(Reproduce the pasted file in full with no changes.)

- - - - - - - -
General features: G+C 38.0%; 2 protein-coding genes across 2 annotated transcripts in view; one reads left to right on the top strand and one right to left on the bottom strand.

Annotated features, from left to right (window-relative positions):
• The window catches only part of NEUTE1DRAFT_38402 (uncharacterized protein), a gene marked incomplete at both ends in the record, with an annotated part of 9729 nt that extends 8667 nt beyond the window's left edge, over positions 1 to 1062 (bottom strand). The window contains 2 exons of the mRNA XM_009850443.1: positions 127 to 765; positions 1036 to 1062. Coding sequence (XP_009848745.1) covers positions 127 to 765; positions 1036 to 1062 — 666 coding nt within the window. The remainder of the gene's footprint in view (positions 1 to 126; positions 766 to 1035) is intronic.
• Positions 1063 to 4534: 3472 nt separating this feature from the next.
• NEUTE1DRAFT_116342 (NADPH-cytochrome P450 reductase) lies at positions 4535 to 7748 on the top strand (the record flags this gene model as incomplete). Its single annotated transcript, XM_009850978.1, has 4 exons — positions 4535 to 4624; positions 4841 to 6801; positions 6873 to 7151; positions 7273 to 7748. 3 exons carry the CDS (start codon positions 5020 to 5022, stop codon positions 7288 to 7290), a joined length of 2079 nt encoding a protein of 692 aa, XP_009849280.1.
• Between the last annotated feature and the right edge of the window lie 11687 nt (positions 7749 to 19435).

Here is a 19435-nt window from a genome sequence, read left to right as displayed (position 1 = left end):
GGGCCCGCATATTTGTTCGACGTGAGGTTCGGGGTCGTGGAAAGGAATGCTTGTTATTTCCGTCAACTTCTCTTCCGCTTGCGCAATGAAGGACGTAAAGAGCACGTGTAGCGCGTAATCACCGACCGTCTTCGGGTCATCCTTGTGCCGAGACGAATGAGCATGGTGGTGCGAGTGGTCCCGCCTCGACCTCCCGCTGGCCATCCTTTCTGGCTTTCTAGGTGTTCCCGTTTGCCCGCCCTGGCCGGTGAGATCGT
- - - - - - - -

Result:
General features: G+C 38.0%; 2 protein-coding genes across 2 annotated transcripts in view; one reads left to right on the top strand and one right to left on the bottom strand.

Annotated features, from left to right (window-relative positions):
• The window catches only part of NEUTE1DRAFT_38402 (uncharacterized protein), a gene marked incomplete at both ends in the record, with an annotated part of 9729 nt that extends 8667 nt beyond the window's left edge, over positions 1 to 1062 (bottom strand). The window contains 2 exons of the mRNA XM_009850443.1: positions 127 to 765; positions 1036 to 1062. Coding sequence (XP_009848745.1) covers positions 127 to 765; positions 1036 to 1062 — 666 coding nt within the window. The remainder of the gene's footprint in view (positions 1 to 126; positions 766 to 1035) is intronic.
• Positions 1063 to 4534: 3472 nt separating this feature from the next.
• NEUTE1DRAFT_116342 (NADPH-cytochrome P450 reductase) lies at positions 4535 to 7748 on the top strand (the record flags this gene model as incomplete). Its single annotated transcript, XM_009850978.1, has 4 exons — positions 4535 to 4624; positions 4841 to 6801; positions 6873 to 7151; positions 7273 to 7748. 3 exons carry the CDS (start codon positions 5020 to 5022, stop codon positions 7288 to 7290), a joined length of 2079 nt encoding a protein of 692 aa, XP_009849280.1.
• Between the last annotated feature and the right edge of the window lie 11687 nt (positions 7749 to 19435).

Here is a 19435-nt window from a genome sequence, read left to right as displayed (position 1 = left end):
GGGCCCGCATATTTGTTCGACGTGAGGTTCGGGGTCGTGGAAAGGAATGCTTGTTATTTCCGTCAACTTCTCTTCCGCTTGCGCAATGAAGGACGTAAAGAGCACGTGTAGCGCGTAATCACCGACCGTCTTCGGGTCATCCTTGTGCCGAGACGAATGAGCATGGTGGTGCGAGTGGTCCCGCCTCGACCTCCCGCTGGCCATCCTTTCTGGCTTTCTAGGTGTTCCCGTTTGCCCGCCCTGGCCGGTGAGATCGT